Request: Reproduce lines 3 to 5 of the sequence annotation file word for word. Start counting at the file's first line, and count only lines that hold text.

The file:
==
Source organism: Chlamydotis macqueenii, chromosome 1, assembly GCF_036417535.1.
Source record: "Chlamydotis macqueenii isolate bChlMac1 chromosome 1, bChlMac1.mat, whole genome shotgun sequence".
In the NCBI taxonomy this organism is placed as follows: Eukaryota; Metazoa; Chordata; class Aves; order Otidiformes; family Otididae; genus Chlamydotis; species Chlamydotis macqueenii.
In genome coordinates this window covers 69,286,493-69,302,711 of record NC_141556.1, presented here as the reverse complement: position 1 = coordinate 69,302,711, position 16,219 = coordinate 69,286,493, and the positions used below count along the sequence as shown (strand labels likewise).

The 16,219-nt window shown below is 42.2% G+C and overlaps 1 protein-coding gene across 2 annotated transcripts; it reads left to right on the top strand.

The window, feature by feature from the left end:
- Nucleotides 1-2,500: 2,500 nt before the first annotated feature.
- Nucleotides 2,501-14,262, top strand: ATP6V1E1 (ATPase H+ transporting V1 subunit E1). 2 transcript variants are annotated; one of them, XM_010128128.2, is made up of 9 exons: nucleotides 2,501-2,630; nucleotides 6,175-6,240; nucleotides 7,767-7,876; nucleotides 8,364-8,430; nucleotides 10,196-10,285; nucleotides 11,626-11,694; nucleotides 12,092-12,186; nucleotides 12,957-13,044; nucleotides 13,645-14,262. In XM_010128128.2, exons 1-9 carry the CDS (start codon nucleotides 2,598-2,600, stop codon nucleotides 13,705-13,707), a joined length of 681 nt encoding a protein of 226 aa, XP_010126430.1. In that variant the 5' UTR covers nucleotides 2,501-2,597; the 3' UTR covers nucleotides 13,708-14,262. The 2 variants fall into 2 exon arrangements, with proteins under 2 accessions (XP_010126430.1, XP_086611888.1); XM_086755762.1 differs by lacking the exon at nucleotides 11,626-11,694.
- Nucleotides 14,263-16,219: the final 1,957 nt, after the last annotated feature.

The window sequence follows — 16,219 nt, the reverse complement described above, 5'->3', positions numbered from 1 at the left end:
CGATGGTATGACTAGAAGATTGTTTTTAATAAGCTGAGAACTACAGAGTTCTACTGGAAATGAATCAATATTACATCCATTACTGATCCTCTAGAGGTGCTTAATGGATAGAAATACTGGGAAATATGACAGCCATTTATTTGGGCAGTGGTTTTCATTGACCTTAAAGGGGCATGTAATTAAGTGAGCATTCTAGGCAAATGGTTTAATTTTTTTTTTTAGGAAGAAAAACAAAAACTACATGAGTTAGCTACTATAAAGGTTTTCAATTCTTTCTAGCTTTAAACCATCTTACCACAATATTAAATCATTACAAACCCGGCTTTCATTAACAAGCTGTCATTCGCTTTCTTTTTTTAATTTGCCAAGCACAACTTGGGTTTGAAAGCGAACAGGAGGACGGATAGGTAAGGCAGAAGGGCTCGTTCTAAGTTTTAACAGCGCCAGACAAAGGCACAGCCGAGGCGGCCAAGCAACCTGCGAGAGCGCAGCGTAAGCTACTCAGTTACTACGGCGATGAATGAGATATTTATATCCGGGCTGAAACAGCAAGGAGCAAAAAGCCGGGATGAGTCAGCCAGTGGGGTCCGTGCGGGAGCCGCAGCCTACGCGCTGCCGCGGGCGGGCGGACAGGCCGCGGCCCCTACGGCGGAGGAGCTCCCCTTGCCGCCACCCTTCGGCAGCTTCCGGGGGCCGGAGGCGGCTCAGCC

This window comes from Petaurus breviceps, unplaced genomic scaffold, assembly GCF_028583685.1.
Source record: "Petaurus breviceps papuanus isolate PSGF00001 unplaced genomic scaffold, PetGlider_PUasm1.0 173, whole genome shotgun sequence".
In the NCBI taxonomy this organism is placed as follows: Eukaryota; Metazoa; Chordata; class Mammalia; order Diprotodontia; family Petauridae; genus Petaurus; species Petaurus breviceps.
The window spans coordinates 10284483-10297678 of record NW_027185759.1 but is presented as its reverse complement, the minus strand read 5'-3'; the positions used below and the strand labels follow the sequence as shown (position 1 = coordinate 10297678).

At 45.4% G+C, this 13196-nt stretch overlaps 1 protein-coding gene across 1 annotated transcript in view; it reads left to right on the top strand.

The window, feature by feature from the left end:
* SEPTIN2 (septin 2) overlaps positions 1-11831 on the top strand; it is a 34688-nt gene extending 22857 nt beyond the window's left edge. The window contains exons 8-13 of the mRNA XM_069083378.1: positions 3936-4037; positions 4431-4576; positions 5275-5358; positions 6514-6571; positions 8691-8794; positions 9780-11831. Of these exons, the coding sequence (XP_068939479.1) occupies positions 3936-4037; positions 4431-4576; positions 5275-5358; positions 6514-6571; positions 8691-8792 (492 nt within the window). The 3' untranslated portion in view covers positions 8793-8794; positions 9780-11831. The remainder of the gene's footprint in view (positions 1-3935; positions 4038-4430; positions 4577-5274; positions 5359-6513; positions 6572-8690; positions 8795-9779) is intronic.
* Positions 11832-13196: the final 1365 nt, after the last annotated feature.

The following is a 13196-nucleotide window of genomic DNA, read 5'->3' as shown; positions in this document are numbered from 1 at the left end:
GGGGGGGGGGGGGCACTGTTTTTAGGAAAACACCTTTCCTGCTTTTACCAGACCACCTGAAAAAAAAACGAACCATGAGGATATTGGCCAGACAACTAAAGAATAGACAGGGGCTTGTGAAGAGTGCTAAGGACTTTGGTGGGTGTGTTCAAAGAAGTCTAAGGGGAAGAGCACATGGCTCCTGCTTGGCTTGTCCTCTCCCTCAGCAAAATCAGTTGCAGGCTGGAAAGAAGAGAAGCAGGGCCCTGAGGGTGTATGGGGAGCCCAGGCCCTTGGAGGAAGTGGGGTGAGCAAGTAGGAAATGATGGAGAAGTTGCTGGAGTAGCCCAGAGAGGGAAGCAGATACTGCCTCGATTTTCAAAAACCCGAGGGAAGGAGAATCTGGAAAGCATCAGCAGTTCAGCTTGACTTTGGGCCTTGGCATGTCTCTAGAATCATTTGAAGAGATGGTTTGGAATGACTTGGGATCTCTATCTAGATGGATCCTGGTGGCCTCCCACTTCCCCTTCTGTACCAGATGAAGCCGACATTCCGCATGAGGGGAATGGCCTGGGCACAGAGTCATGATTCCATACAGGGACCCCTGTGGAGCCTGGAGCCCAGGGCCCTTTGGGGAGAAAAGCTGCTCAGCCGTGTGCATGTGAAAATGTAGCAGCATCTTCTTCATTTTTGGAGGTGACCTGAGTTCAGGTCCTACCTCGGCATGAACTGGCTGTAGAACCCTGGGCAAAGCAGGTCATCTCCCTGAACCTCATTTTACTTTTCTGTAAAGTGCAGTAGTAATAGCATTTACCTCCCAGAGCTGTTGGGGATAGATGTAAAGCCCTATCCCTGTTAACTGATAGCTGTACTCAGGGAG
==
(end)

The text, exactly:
In the NCBI taxonomy this organism is placed as follows: Eukaryota; Metazoa; Chordata; class Aves; order Otidiformes; family Otididae; genus Chlamydotis; species Chlamydotis macqueenii.
In genome coordinates this window covers 69,286,493-69,302,711 of record NC_141556.1, presented here as the reverse complement: position 1 = coordinate 69,302,711, position 16,219 = coordinate 69,286,493, and the positions used below count along the sequence as shown (strand labels likewise).

The 16,219-nt window shown below is 42.2% G+C and overlaps 1 protein-coding gene across 2 annotated transcripts; it reads left to right on the top strand.